RECOVERY OF ATTORNEY’S FEES TIMING FOR APPEAL
AND CONSIDERATIONS BY FLORIDA WILL AND TRUST
As a Florida Will and Trust dispute lawyer, situations are frequently encountered where a request has to be made to the court for payment of attorney’s fees. These requests are made by the will dispute lawyer on behalf of a Will executor, executrix, and/or Trustee in order to secure payment of the will or trust dispute attorney’s fees from the estate or trust. Sometimes a court will determine that the lawyer’s services have benefited the trust or estate, and sometimes the court will determine they have not. Other times, a court will determine that the fees requested are not reasonable or not in conformity with community standards. When a will and trust dispute lawyer receives a negative ruling on behalf of his or her client, an appeal is often the next legal maneuver. However, the timing of the appeal can frequently be a difficult measurement.
A recent case from the Fourth District Court of Appeal Kondle v. Bottner, 2012 Fla. App. Lexis 6885, 37 Fla.L.Wkly. D1085 (4th DCA 4D09-5249, May 2, 2012) reflects the challenges faced by a will and trust dispute lawyer in making a determination as to when the time is appropriate to challenge a trial court’s ruling on a determination of whether attorney’s fees should be paid from the estate or trust. Kondle involved an action brought by a Florida trust dispute lawyer in connection with the trustee’s appeal of an order that required him to account for a reserve fund and expenses paid from that fund. The trustee argued that the order disallowed the payment of attorney’s fees and other expenses incurred in the administration of the trust from the reserve before distribution of the remainder to the beneficiaries.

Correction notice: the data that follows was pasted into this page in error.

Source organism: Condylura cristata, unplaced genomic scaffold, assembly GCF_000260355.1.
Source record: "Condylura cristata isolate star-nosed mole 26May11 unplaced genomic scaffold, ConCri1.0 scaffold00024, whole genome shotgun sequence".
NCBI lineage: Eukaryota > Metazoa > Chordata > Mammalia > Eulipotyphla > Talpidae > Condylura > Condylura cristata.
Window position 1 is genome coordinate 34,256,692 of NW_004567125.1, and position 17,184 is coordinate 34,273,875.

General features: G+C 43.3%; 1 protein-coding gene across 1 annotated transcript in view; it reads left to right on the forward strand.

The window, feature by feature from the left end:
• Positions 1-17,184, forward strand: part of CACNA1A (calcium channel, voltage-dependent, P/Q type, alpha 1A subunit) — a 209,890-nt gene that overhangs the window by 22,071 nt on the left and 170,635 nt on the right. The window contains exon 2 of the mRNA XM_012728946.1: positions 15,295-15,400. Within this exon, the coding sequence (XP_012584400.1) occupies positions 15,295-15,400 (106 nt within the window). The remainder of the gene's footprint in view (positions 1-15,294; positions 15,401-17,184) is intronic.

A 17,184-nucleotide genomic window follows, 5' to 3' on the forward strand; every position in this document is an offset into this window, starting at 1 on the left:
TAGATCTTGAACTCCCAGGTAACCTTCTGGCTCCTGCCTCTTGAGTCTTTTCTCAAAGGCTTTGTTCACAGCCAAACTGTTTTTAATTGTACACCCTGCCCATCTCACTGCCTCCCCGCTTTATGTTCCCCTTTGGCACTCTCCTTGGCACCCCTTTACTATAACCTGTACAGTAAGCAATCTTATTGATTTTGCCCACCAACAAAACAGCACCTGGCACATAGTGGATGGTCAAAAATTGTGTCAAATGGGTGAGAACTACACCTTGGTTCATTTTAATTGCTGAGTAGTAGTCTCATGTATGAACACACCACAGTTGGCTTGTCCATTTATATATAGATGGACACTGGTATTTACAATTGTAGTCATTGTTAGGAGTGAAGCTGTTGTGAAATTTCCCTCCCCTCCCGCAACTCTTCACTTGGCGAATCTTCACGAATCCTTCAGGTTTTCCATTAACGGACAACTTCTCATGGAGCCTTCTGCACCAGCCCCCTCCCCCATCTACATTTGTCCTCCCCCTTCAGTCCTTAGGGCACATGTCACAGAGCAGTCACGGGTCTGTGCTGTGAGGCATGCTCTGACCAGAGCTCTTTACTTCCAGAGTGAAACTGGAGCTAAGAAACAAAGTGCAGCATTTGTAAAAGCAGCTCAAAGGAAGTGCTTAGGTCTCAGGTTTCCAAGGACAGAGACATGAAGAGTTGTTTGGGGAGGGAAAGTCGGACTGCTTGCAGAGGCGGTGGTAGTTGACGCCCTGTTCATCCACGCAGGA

After a settlement was reached and estate taxes were paid, the trustee paid attorney’s fees from the reserve where the beneficiaries sought an accounting from the court. The trustee argued that the trial court incorrectly interpreted the settlement agreement and prevented the payment of lawful expenses (i.e., attorney’s fees) incurred from the general administration of the trust. The 4th DCA disagreed and found the appeal was premature “until such time as that decision is made [as to the number of attorney’s fees and whether the attorney’s fees incurred in the administration of the estate were entitled to be paid to the trustee], the judicial labor is not an end. Further, an appeal from the trial court’s determination to award fees is likewise premature as no amount has been determined.”
The District Court of Appeals said that “bottom line, we lack jurisdiction to consider the order at this time.”
If you need to consult with a Florida Will & Trust Dispute Lawyer, please call the Law Offices of Adrian Philip Thomas, P.A. toll-free at (800) 776-3103 for a free consultation.